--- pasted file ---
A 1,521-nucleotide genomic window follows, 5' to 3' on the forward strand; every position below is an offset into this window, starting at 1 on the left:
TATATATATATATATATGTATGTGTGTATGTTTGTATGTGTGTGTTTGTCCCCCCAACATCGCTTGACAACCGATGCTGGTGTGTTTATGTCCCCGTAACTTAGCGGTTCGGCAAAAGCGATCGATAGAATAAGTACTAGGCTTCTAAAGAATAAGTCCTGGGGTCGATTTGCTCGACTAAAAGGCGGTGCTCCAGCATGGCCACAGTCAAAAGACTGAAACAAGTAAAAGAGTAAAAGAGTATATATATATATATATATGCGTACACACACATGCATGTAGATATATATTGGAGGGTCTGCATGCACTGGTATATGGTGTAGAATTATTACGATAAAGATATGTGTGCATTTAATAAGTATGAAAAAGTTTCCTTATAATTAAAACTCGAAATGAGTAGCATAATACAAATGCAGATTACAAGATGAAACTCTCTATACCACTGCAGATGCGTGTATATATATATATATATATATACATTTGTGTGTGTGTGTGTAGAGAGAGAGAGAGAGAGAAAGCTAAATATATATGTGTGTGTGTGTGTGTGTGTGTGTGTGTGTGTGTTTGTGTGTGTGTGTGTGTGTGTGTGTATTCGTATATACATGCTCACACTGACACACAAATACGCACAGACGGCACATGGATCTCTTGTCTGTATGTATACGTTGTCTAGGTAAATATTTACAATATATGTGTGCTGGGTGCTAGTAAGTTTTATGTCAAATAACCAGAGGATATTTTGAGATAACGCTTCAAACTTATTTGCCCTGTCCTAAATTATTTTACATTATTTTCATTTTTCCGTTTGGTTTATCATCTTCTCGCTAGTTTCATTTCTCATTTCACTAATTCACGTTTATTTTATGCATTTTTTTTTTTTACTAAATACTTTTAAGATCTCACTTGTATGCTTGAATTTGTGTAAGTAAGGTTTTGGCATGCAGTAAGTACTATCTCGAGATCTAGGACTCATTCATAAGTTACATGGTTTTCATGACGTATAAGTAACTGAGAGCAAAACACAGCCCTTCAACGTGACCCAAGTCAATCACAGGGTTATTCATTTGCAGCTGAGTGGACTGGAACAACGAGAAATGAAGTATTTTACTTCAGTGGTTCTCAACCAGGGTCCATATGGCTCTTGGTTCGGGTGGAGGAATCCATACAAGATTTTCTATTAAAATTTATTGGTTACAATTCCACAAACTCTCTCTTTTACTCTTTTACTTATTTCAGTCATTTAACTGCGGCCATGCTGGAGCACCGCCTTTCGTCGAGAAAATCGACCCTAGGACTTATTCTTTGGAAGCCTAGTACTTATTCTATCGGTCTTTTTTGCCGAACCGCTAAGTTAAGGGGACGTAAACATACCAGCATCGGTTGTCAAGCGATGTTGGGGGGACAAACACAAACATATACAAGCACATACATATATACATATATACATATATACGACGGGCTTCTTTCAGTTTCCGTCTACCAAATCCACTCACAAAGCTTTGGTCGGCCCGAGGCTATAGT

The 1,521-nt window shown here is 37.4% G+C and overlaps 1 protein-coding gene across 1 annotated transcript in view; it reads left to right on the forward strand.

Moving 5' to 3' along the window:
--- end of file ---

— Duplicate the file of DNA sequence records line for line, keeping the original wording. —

A 1,521-nucleotide genomic window follows, 5' to 3' on the forward strand; every position below is an offset into this window, starting at 1 on the left:
TATATATATATATATATGTATGTGTGTATGTTTGTATGTGTGTGTTTGTCCCCCCAACATCGCTTGACAACCGATGCTGGTGTGTTTATGTCCCCGTAACTTAGCGGTTCGGCAAAAGCGATCGATAGAATAAGTACTAGGCTTCTAAAGAATAAGTCCTGGGGTCGATTTGCTCGACTAAAAGGCGGTGCTCCAGCATGGCCACAGTCAAAAGACTGAAACAAGTAAAAGAGTAAAAGAGTATATATATATATATATATGCGTACACACACATGCATGTAGATATATATTGGAGGGTCTGCATGCACTGGTATATGGTGTAGAATTATTACGATAAAGATATGTGTGCATTTAATAAGTATGAAAAAGTTTCCTTATAATTAAAACTCGAAATGAGTAGCATAATACAAATGCAGATTACAAGATGAAACTCTCTATACCACTGCAGATGCGTGTATATATATATATATATATATACATTTGTGTGTGTGTGTGTAGAGAGAGAGAGAGAGAGAAAGCTAAATATATATGTGTGTGTGTGTGTGTGTGTGTGTGTGTGTGTGTTTGTGTGTGTGTGTGTGTGTGTGTGTATTCGTATATACATGCTCACACTGACACACAAATACGCACAGACGGCACATGGATCTCTTGTCTGTATGTATACGTTGTCTAGGTAAATATTTACAATATATGTGTGCTGGGTGCTAGTAAGTTTTATGTCAAATAACCAGAGGATATTTTGAGATAACGCTTCAAACTTATTTGCCCTGTCCTAAATTATTTTACATTATTTTCATTTTTCCGTTTGGTTTATCATCTTCTCGCTAGTTTCATTTCTCATTTCACTAATTCACGTTTATTTTATGCATTTTTTTTTTTTACTAAATACTTTTAAGATCTCACTTGTATGCTTGAATTTGTGTAAGTAAGGTTTTGGCATGCAGTAAGTACTATCTCGAGATCTAGGACTCATTCATAAGTTACATGGTTTTCATGACGTATAAGTAACTGAGAGCAAAACACAGCCCTTCAACGTGACCCAAGTCAATCACAGGGTTATTCATTTGCAGCTGAGTGGACTGGAACAACGAGAAATGAAGTATTTTACTTCAGTGGTTCTCAACCAGGGTCCATATGGCTCTTGGTTCGGGTGGAGGAATCCATACAAGATTTTCTATTAAAATTTATTGGTTACAATTCCACAAACTCTCTCTTTTACTCTTTTACTTATTTCAGTCATTTAACTGCGGCCATGCTGGAGCACCGCCTTTCGTCGAGAAAATCGACCCTAGGACTTATTCTTTGGAAGCCTAGTACTTATTCTATCGGTCTTTTTTGCCGAACCGCTAAGTTAAGGGGACGTAAACATACCAGCATCGGTTGTCAAGCGATGTTGGGGGGACAAACACAAACATATACAAGCACATACATATATACATATATACATATATACGACGGGCTTCTTTCAGTTTCCGTCTACCAAATCCACTCACAAAGCTTTGGTCGGCCCGAGGCTATAGT

The 1,521-nt window shown here is 37.4% G+C and overlaps 1 protein-coding gene across 1 annotated transcript in view; it reads left to right on the forward strand.

Moving 5' to 3' along the window: